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The merger incipiency doctrine is virtually ignored in the courts today. This article argues that it should be resurrected, and it also explores the ways that effectuating Congressional intent in the area would reinvigorate merger policy.

The article documents how the legislative history of the antimerger statutes shows that Congress intended mergers to be evaluated under an incipiency approach, and explores the possible meanings of this idea. It then shows that this is a strong basis for reviving significantly stricter or more prophylactic merger enforcement.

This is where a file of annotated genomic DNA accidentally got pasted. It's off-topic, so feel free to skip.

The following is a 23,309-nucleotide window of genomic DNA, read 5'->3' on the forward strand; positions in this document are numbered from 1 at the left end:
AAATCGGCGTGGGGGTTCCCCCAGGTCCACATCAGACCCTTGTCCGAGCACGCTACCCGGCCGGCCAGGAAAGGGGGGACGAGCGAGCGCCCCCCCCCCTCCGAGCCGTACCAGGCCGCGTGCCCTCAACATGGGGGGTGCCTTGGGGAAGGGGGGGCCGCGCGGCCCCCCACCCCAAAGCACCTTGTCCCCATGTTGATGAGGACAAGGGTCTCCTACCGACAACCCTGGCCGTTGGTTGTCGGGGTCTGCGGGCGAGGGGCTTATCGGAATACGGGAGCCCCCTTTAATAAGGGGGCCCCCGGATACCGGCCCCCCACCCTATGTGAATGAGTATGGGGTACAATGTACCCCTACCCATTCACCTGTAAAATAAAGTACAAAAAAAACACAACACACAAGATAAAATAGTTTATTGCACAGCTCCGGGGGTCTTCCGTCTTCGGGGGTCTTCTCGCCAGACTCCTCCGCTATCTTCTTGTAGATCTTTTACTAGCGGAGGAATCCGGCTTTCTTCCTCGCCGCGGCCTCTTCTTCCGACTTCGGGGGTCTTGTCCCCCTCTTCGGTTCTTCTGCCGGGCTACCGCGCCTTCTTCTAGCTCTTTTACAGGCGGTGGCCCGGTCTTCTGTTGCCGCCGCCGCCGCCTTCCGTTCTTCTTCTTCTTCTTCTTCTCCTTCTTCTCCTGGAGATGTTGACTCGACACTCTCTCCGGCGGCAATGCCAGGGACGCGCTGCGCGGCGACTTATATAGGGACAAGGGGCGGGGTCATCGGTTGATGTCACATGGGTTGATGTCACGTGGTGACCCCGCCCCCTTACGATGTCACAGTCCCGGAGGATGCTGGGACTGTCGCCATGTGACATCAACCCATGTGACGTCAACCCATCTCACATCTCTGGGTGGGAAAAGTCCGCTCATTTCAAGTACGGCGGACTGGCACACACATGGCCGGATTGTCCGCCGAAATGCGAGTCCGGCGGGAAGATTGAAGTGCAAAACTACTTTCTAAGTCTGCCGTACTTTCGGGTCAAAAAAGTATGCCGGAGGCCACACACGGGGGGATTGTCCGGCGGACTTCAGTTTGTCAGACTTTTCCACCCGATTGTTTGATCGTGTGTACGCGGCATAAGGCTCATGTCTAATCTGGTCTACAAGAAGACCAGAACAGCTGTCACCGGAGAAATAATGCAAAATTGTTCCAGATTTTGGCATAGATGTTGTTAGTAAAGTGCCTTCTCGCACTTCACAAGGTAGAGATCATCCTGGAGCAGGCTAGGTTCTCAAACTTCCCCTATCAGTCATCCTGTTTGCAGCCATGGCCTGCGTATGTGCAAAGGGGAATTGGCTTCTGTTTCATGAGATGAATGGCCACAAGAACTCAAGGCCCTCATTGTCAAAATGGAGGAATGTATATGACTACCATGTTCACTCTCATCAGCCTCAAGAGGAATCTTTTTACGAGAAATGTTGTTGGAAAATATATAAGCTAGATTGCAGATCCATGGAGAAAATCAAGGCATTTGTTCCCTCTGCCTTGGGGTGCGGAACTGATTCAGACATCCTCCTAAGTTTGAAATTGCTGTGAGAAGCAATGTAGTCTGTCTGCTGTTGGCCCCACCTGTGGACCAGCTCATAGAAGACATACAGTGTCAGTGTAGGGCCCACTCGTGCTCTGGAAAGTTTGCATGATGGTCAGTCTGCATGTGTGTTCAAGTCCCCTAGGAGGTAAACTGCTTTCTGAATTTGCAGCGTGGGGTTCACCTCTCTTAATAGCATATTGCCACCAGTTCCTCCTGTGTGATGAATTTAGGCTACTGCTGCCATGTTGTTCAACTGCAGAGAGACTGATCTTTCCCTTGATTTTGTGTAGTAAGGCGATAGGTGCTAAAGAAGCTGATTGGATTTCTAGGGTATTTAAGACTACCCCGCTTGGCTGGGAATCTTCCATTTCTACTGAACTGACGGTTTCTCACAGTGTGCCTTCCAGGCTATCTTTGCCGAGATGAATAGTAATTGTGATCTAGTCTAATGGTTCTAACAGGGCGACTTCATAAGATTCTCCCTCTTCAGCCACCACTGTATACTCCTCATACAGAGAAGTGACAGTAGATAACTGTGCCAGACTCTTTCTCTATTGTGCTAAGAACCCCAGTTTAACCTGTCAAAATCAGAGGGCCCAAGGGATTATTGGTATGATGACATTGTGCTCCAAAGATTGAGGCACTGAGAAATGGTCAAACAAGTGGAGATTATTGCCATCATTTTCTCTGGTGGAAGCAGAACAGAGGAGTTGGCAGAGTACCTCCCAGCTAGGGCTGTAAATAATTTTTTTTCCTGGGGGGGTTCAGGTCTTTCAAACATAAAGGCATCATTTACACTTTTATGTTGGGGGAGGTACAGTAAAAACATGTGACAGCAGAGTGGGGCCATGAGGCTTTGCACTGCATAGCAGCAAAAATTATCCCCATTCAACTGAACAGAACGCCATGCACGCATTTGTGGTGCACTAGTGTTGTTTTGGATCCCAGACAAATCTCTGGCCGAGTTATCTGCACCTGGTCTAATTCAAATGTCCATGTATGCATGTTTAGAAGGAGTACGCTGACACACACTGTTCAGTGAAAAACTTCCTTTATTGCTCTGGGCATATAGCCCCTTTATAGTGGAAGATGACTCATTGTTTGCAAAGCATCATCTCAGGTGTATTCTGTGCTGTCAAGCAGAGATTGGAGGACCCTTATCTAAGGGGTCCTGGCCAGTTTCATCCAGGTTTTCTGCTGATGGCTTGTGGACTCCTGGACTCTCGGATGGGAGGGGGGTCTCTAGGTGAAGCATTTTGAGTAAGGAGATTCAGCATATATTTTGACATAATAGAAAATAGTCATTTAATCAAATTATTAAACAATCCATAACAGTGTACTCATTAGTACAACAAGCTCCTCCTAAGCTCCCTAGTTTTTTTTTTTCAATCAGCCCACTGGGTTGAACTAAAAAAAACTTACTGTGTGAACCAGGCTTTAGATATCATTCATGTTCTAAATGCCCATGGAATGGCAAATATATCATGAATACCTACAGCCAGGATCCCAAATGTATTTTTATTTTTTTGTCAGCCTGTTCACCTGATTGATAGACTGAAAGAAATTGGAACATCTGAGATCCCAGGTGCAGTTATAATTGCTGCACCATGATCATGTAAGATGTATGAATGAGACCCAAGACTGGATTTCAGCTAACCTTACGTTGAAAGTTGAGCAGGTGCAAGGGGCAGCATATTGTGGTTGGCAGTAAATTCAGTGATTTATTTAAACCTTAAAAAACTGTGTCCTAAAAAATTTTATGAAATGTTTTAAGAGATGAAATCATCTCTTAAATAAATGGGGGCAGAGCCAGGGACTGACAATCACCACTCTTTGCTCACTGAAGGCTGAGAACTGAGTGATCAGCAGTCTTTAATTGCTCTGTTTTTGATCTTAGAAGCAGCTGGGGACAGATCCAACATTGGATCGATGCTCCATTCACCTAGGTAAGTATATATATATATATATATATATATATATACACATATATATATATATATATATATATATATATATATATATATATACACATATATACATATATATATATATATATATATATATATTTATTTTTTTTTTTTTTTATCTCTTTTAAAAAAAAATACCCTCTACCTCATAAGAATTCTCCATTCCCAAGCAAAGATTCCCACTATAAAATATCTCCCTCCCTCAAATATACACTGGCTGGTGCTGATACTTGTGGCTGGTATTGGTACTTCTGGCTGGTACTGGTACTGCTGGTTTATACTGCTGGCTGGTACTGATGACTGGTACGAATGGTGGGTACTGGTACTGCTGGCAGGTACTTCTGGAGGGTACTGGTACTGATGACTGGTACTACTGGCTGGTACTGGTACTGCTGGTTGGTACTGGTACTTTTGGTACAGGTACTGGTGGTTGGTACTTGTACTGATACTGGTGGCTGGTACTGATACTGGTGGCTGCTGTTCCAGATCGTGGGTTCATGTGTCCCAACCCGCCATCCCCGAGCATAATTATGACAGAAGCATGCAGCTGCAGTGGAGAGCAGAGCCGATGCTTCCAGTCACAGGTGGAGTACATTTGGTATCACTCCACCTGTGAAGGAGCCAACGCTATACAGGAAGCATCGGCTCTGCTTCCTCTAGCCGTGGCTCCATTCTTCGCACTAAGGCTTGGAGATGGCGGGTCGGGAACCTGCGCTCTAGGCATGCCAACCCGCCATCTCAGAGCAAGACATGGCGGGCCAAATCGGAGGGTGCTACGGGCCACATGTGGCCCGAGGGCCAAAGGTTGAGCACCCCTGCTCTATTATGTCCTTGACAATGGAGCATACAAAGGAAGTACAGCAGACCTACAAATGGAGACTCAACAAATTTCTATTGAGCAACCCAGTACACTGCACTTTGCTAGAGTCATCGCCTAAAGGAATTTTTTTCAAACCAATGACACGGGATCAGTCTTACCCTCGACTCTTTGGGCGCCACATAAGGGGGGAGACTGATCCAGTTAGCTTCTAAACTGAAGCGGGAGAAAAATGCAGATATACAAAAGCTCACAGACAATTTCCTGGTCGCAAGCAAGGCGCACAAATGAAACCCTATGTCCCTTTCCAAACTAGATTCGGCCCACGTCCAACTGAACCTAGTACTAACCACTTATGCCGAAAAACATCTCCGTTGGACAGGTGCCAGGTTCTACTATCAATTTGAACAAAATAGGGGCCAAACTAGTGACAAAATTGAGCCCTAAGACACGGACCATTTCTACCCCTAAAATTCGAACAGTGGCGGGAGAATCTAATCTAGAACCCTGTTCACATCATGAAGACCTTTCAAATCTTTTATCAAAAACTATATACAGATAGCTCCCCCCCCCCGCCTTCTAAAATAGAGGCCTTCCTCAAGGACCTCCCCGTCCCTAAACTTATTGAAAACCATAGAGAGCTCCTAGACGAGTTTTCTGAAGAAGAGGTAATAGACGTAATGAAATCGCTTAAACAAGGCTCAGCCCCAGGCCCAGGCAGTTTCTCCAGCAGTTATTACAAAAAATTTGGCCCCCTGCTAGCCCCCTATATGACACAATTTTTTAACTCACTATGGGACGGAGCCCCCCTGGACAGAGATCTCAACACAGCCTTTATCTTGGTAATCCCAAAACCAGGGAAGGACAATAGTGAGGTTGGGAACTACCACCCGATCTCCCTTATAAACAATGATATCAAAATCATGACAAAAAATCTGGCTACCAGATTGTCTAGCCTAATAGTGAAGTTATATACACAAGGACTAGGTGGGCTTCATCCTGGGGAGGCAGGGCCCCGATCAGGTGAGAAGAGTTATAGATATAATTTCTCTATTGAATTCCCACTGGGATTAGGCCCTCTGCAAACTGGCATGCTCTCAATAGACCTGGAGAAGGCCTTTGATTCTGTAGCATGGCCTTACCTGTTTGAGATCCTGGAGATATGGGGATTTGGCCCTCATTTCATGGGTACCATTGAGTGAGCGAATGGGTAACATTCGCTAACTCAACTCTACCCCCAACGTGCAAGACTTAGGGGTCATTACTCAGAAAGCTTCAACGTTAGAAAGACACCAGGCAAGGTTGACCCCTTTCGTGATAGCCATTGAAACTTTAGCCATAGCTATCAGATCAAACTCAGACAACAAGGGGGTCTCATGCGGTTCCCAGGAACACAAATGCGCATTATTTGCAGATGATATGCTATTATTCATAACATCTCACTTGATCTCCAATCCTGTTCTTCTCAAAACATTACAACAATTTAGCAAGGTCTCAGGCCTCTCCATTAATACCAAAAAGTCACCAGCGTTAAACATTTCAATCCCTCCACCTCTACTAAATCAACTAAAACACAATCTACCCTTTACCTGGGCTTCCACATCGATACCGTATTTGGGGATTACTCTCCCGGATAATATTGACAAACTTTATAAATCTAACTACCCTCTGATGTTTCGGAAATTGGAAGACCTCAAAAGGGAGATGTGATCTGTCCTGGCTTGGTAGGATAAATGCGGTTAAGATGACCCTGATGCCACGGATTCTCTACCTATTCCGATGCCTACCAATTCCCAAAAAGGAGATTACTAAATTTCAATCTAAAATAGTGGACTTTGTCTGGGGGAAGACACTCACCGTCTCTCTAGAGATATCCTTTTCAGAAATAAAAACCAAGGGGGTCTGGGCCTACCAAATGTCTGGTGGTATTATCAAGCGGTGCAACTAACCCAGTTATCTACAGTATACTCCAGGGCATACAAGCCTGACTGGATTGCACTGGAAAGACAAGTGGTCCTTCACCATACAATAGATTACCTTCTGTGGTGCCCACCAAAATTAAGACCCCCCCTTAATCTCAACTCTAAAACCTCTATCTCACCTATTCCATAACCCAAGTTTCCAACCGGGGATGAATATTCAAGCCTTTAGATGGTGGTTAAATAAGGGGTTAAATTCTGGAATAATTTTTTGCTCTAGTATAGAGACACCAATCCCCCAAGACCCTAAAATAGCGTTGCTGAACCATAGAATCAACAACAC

The article shows how there are aspects of the doctrine that could be revived without returning to the earlier misguided Von's Grocery approach to the issue. It shows, for example, how the concept could in part be resurrected if merger enforcement's primary focus returned to its intellectual foundation: a concern with consumer choice. During many permissive periods of merger enforcement the sole goal of merger enforcement policy was increased economic efficiency. A return to enforcement based upon the consumer choice standard could help to revitalize more aggressive enforcement. The article also discusses other ways - including the concern that a transaction might lead to a merger trend or wave, and a "sliding scale" approach to especially large transactions in highly concentrated industries - in which the Merger Guidelines and merger enforcement and decisions could become even more faithful to the Congressional goals underlying the incipiency doctrine.



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